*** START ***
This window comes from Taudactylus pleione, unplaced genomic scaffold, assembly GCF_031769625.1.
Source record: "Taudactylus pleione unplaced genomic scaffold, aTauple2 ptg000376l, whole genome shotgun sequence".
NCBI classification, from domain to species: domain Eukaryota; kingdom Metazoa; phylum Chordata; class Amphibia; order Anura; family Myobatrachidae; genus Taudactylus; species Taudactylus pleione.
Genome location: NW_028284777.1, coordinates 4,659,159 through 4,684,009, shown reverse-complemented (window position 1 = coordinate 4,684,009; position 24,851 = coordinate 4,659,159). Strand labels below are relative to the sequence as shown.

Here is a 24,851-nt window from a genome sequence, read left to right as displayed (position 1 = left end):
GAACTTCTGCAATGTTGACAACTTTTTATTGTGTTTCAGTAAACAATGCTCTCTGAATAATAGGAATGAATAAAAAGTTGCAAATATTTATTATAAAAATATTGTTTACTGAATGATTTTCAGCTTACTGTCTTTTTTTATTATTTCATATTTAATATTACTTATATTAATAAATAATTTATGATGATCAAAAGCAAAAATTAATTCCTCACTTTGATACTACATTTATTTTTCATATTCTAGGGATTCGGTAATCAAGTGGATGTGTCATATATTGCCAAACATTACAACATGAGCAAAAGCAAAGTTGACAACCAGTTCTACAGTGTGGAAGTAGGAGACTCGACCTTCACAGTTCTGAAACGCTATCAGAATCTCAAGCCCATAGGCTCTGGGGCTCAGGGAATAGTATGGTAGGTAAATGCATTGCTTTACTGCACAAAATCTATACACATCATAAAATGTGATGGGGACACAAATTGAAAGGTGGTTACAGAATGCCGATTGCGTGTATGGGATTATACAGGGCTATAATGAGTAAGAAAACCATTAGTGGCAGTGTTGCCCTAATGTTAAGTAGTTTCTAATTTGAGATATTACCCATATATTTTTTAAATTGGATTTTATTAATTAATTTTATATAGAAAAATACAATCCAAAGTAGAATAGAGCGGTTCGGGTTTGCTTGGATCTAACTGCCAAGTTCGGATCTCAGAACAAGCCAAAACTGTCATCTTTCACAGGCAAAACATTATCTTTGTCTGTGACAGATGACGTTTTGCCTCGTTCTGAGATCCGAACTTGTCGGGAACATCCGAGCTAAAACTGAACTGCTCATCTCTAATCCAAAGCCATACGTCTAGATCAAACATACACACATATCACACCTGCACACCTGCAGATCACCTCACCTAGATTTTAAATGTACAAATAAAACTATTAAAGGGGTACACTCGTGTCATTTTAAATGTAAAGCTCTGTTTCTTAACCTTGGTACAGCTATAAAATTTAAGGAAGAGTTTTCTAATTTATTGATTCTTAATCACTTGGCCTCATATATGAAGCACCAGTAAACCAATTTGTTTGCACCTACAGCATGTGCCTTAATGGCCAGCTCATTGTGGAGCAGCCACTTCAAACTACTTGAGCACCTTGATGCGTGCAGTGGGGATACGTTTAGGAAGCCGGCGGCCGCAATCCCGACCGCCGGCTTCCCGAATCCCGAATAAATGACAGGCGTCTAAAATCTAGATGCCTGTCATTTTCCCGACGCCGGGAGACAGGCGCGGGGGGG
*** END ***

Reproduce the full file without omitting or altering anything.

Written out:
This window comes from Taudactylus pleione, unplaced genomic scaffold, assembly GCF_031769625.1.
Source record: "Taudactylus pleione unplaced genomic scaffold, aTauple2 ptg000376l, whole genome shotgun sequence".
NCBI classification, from domain to species: domain Eukaryota; kingdom Metazoa; phylum Chordata; class Amphibia; order Anura; family Myobatrachidae; genus Taudactylus; species Taudactylus pleione.
Genome location: NW_028284777.1, coordinates 4,659,159 through 4,684,009, shown reverse-complemented (window position 1 = coordinate 4,684,009; position 24,851 = coordinate 4,659,159). Strand labels below are relative to the sequence as shown.

Here is a 24,851-nt window from a genome sequence, read left to right as displayed (position 1 = left end):
GAACTTCTGCAATGTTGACAACTTTTTATTGTGTTTCAGTAAACAATGCTCTCTGAATAATAGGAATGAATAAAAAGTTGCAAATATTTATTATAAAAATATTGTTTACTGAATGATTTTCAGCTTACTGTCTTTTTTTATTATTTCATATTTAATATTACTTATATTAATAAATAATTTATGATGATCAAAAGCAAAAATTAATTCCTCACTTTGATACTACATTTATTTTTCATATTCTAGGGATTCGGTAATCAAGTGGATGTGTCATATATTGCCAAACATTACAACATGAGCAAAAGCAAAGTTGACAACCAGTTCTACAGTGTGGAAGTAGGAGACTCGACCTTCACAGTTCTGAAACGCTATCAGAATCTCAAGCCCATAGGCTCTGGGGCTCAGGGAATAGTATGGTAGGTAAATGCATTGCTTTACTGCACAAAATCTATACACATCATAAAATGTGATGGGGACACAAATTGAAAGGTGGTTACAGAATGCCGATTGCGTGTATGGGATTATACAGGGCTATAATGAGTAAGAAAACCATTAGTGGCAGTGTTGCCCTAATGTTAAGTAGTTTCTAATTTGAGATATTACCCATATATTTTTTAAATTGGATTTTATTAATTAATTTTATATAGAAAAATACAATCCAAAGTAGAATAGAGCGGTTCGGGTTTGCTTGGATCTAACTGCCAAGTTCGGATCTCAGAACAAGCCAAAACTGTCATCTTTCACAGGCAAAACATTATCTTTGTCTGTGACAGATGACGTTTTGCCTCGTTCTGAGATCCGAACTTGTCGGGAACATCCGAGCTAAAACTGAACTGCTCATCTCTAATCCAAAGCCATACGTCTAGATCAAACATACACACATATCACACCTGCACACCTGCAGATCACCTCACCTAGATTTTAAATGTACAAATAAAACTATTAAAGGGGTACACTCGTGTCATTTTAAATGTAAAGCTCTGTTTCTTAACCTTGGTACAGCTATAAAATTTAAGGAAGAGTTTTCTAATTTATTGATTCTTAATCACTTGGCCTCATATATGAAGCACCAGTAAACCAATTTGTTTGCACCTACAGCATGTGCCTTAATGGCCAGCTCATTGTGGAGCAGCCACTTCAAACTACTTGAGCACCTTGATGCGTGCAGTGGGGATACGTTTAGGAAGCCGGCGGCCGCAATCCCGACCGCCGGCTTCCCGAATCCCGAATAAATGACAGGCGTCTAAAATCTAGATGCCTGTCATTTTCCCGACGCCGGGAGACAGGCGCGGGGGGG